Governments boost for classic skills gap
New heritage apprentices for classic cars, as aviation and steam
A generation of restoration know-how will be saved by a new Governmentbacked apprenticeship scheme.
The Department for Education and the Federation of British Historic Vehicle Clubs (FBHVC) have announced a ground-breaking Heritage Engineering Apprenticeship under new Government guidelines that came into force in April.
The biggest change in FBHVC apprenticeships is that Government funding is no longer restricted to 16-18 year olds, and will be open to anyone of any age. This new scheme will also be for heritage transportation such as aviation and steam, and not just classic cars. The FBHVC reckons that 1000 new classic apprentices are needed over the next five years to replace retiring specialists.
FBHVC trade and skills director, Karl Carter, says: ‘In the initial stages the emphasis will be on fundamental engineering skills which will be applied throughout the rest of the course. In the latter stages students will be able to adopt a range of specialisms.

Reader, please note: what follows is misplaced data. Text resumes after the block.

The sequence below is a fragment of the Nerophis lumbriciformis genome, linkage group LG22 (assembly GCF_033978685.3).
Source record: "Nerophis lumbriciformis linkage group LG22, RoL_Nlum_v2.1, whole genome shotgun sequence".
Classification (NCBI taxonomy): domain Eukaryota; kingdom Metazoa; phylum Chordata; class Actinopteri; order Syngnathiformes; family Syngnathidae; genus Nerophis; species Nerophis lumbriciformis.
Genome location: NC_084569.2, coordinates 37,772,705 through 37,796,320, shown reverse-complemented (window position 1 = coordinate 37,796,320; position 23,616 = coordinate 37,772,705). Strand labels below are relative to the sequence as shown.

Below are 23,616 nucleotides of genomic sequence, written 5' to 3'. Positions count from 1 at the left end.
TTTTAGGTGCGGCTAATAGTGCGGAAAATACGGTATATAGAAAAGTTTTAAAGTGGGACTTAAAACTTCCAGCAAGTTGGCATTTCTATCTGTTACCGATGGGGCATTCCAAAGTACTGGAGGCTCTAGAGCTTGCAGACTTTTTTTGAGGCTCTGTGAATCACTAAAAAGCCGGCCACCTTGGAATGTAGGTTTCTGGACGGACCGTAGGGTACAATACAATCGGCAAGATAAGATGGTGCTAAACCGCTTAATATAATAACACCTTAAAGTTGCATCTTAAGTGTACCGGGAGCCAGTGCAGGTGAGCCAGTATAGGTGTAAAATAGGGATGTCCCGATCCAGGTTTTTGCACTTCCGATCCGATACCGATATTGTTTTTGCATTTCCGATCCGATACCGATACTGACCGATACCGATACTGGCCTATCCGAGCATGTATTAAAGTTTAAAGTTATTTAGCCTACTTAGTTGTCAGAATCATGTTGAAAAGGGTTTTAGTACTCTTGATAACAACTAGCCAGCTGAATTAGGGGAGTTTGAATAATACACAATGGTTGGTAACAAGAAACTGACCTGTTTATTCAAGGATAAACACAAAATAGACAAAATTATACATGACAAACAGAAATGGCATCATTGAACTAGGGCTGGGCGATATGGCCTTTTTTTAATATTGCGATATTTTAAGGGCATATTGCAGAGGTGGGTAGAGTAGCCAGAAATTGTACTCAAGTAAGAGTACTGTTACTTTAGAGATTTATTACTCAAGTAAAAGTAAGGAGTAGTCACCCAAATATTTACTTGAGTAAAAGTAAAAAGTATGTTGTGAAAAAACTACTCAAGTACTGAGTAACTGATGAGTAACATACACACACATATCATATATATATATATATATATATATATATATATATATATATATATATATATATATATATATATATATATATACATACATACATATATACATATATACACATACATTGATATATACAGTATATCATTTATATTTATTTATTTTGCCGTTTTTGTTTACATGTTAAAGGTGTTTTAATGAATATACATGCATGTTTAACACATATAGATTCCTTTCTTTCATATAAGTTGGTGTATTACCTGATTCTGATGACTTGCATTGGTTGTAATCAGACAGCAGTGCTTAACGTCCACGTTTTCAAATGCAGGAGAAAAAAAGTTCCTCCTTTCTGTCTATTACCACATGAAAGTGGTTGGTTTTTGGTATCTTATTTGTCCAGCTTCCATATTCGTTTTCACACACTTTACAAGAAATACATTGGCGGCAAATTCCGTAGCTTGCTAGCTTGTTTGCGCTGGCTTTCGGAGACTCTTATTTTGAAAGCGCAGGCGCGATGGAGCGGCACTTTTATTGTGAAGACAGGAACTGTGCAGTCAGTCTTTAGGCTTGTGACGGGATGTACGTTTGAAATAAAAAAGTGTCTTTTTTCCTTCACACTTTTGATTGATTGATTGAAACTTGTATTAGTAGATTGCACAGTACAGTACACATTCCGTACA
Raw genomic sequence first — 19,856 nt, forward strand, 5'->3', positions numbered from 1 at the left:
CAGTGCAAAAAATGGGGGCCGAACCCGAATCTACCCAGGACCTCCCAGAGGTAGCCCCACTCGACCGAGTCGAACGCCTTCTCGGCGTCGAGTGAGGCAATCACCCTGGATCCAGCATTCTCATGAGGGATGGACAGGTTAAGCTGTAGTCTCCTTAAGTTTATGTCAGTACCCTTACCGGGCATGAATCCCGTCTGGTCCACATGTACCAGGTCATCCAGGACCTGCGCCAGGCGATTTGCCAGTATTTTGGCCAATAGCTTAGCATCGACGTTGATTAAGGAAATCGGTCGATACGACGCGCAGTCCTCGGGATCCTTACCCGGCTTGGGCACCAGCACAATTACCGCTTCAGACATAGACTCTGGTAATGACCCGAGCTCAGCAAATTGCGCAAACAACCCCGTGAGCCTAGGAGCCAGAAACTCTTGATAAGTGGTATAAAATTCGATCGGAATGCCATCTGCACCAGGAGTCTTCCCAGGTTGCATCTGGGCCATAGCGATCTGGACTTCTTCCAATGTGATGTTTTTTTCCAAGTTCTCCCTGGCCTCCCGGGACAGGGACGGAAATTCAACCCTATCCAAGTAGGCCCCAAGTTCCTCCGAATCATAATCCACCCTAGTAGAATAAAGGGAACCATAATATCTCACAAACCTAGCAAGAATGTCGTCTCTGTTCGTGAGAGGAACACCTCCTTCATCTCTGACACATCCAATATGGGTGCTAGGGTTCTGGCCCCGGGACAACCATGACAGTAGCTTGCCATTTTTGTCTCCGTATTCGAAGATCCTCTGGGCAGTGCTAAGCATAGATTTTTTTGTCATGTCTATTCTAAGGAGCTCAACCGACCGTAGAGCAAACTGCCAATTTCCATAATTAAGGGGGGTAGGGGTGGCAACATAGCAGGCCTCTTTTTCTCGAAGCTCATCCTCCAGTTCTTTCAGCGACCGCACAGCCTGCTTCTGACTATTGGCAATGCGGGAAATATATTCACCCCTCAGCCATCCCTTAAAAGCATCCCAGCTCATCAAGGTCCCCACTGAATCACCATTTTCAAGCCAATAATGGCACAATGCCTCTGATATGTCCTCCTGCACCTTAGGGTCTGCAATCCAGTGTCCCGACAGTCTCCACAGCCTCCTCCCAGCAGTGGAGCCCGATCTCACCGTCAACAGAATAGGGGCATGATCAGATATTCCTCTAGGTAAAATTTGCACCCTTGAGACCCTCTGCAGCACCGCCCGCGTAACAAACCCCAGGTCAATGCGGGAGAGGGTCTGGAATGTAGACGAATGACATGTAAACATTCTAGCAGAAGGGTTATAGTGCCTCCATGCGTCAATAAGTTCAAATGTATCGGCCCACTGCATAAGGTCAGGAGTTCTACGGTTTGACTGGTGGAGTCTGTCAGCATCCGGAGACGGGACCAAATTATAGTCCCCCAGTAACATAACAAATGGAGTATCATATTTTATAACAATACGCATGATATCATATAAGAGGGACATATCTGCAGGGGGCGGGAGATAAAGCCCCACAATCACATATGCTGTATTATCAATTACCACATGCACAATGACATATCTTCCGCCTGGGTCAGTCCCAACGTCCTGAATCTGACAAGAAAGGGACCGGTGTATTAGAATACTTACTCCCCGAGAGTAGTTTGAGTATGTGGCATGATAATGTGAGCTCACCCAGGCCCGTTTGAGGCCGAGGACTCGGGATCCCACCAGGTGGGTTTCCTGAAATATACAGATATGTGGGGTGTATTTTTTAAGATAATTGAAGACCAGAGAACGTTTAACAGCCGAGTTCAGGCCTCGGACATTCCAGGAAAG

‘For the first time, we have been able to broaden the course to embrace other transportation sectors such as steam and aviation and this will help to recruit sufficient students for each course to make them financially viable.’
FBHVC Communications director Geoff Lancaster, adds: ‘Jaguar Land Rover is the lead employer, which is great news. This isn’t an instant thing though – it’s more an attractive proposition for apprentices. It’s not just for 16-18 year olds, in fact, it now doesn’t matter how old you are.
‘It will now have a platform to launch block release courses. It’s become apparent that people are not able to do day release because of geographical circumstances. Block releases allow people to complete intensive courses, several times a year.
‘It also means that institutes can teach block release, which in turn should bring in greater numbers of students from further afield.’
Sir Greg Knight MP, chair of the AllParty Parliamentary Historic Vehicle Group adds: ‘This will create skilled jobs for young people and shows that the Government recognises the importance of the £5.5 billion historic vehicle industry.’
Apprentices at Bicester Heritage will now be able to stay on site and study in block sessions, for weeks at a time.